HeatherMangan is a girl on the Internet.

Google her name and you’ll find links to various social media sites as well articles she wrote when not crafting perfectly clever updates.

She’s on Facebook, Twitter, LinkedIn, Google +1, WordPress, YouTube, Blogger, Flicker, About Me, Spotify, Foursquare, Pinterest, Vimeo, LastFm, Instagram and any other social media site that was popular for a hot second prior to 2012. She knows her way around key words and tagging. She has a solid base of friends and followers and uses the cyber written word just like she talks: excessively.

For a long time, I thought HeatherMangan and Heather Mangan were the same person. The same set of hands used to post a photo were also the ones who made veggie omelets and gave friends high fives. The same brain was used to construct a message of 140 characters as to process an article in The New Yorker.  Heather Mangan had just moved on to the Internet and dropped the space between the first and sur name.

Or so I thought until HeatherMangan slowly vanished from the Internet. Sure, she is still posting diary-like entries here, but her time around the rest of the World Wide Web is reduced to the occasional moment of good connection. Instead of checking Facebook once every hour, it’s once every couple of days and she only reads her messages instead of trying to find justification in her own world based on whom from the past life is now fat. She can’t tell you what hilarious thing some Twitterer overheard while hanging out with “real” friends and her last check-in was two years ago at the Philadelphia International Airport.

HeatherMangan is just a persona on the Internet. She only shares with you the highlights of life, hoping you judge her based on those and not on what she is hiding. She tried to pull you in with charm and cleverness, thinking it’s what you want to see. She is not real.

Heather Mangan is. Without the constant updates of a life going on just fine without her, Heather Mangan has done something nearly unprecedented – she is living in the world right in front of her. She doesn’t let unanswered Facebook post or passive aggressive Tweet bother her because her emotions are not attached to HeatherMangan as they were a year ago. She prefers to watch life unfold, even if slowly and uneventful, than to analyze one through a screen.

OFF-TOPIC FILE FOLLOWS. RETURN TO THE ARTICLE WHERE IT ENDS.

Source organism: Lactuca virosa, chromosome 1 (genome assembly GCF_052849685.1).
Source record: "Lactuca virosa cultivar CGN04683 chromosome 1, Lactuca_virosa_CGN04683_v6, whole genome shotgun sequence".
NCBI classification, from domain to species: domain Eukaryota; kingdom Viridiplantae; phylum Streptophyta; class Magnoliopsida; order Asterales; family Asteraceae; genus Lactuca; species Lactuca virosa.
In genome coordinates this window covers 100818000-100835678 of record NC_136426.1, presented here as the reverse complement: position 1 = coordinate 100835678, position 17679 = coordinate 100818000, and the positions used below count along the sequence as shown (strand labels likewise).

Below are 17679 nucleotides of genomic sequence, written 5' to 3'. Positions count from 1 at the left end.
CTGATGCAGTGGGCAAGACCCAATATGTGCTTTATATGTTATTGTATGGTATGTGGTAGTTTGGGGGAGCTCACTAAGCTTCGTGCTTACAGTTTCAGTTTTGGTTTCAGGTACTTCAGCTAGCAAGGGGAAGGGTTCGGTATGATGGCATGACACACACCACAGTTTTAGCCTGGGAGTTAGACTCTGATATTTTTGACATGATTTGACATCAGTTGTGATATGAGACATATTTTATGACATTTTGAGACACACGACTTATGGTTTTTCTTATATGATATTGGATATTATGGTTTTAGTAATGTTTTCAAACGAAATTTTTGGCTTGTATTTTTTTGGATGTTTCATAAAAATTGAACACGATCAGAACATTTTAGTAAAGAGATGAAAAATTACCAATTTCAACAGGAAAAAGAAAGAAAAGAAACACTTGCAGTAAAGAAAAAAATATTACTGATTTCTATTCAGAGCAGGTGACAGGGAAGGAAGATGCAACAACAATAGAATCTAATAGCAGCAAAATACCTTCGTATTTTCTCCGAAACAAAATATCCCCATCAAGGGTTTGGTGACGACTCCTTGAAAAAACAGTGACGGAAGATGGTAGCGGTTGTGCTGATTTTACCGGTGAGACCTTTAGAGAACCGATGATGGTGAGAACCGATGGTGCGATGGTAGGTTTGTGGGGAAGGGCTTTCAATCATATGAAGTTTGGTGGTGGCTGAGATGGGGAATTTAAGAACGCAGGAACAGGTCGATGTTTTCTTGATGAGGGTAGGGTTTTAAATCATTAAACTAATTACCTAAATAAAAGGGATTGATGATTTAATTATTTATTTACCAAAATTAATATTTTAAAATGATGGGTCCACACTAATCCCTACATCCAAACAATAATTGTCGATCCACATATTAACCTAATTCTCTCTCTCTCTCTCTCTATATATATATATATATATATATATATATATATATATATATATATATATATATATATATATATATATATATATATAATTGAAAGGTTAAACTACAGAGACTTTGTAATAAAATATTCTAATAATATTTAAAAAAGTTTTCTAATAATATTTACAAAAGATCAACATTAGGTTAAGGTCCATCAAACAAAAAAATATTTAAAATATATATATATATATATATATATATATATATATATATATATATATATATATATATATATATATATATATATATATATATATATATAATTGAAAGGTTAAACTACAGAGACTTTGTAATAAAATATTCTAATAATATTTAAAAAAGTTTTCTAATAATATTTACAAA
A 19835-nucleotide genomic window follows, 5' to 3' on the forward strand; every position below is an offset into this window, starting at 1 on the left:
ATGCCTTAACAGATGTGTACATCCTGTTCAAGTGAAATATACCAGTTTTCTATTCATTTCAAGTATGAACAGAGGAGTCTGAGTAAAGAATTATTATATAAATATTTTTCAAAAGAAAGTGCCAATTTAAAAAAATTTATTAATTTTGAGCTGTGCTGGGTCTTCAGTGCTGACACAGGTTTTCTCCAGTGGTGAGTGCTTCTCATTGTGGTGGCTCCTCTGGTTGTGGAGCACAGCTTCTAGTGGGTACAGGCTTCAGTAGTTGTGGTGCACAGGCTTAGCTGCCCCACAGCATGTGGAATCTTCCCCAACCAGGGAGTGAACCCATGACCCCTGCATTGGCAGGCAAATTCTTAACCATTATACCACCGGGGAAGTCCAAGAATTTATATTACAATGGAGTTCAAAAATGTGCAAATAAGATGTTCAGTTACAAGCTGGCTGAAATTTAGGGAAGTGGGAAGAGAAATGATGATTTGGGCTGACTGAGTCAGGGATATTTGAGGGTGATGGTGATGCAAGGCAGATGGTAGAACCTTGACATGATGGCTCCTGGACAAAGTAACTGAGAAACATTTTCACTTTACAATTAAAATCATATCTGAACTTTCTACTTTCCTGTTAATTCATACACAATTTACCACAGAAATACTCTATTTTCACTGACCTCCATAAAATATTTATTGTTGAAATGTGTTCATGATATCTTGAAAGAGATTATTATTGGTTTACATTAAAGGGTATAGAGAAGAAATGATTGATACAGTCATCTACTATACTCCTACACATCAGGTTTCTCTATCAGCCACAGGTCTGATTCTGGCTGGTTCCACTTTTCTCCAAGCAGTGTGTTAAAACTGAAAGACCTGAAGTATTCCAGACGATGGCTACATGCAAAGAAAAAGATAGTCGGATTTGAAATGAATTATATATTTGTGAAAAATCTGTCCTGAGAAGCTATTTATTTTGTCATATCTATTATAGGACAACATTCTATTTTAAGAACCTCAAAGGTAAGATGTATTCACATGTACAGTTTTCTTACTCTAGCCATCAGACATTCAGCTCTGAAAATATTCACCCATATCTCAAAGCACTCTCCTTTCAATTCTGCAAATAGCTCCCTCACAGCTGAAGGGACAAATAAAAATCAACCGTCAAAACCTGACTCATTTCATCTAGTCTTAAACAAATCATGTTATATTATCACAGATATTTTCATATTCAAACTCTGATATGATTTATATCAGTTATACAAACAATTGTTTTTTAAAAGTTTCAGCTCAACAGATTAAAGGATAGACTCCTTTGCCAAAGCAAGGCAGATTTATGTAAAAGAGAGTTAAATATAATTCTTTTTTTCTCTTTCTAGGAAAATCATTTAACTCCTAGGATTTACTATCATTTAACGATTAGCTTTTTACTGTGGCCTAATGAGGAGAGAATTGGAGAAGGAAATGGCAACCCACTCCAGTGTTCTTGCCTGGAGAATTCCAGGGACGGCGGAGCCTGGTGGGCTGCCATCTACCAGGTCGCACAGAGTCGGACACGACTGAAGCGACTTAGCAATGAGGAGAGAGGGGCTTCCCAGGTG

The Internet and social media are remarkable and without them Heather Mangan would be entirely disconnected to the people who use HeatherMangan as way to stay in touch with the real-life version. She is OK with that part. Yet, she has come to enjoy a life that is not centered on the next update, but rather the next person she’ll bump into on the street. She is content with Internet time scattered and not guaranteed. She is happy that HeatherMangan is quiet these days.

She may return in 2014, but till then HeatherMangan will learn to be more like Heather Mangan – real.  




4 thoughts on “HeatherMangan

  1. It’s never too early to think about the Third Goal. Check out Peace Corps Experience: Write & Publish Your Memoir. Oh! If you want a good laugh about what PC service was like in a Spanish-speaking country back in the 1970’s, read South of the Frontera: A Peace Corps Memoir.

  2. Heather,

    I came across your website will reading about Lesotho on Peace Corps Wiki because a friend of mine will be in PST there sometime in October.

    Anyway, I’m currently finishing up my service in Ukraine (four months left as of tomorrow) and I completely understand everything you wrote here. I get it. I wish other people would get it too. Part of me is afraid to go back to society because maybe, after these 27 months, I’m not going to fit in with society. But it’s comforting to know that other Peace Corps volunteers, at least, have figured it all out.


    • Hi, Danny,

      Thanks for reading my blog and it is always nice to hear from a fellow volunteer. I too am worried about the day I will go home and feel like a foriegner there. However, I am blessed to get to experience that, though. Good luck with the last few months of your service and transitioning home. I am eager to meet your friend in October!

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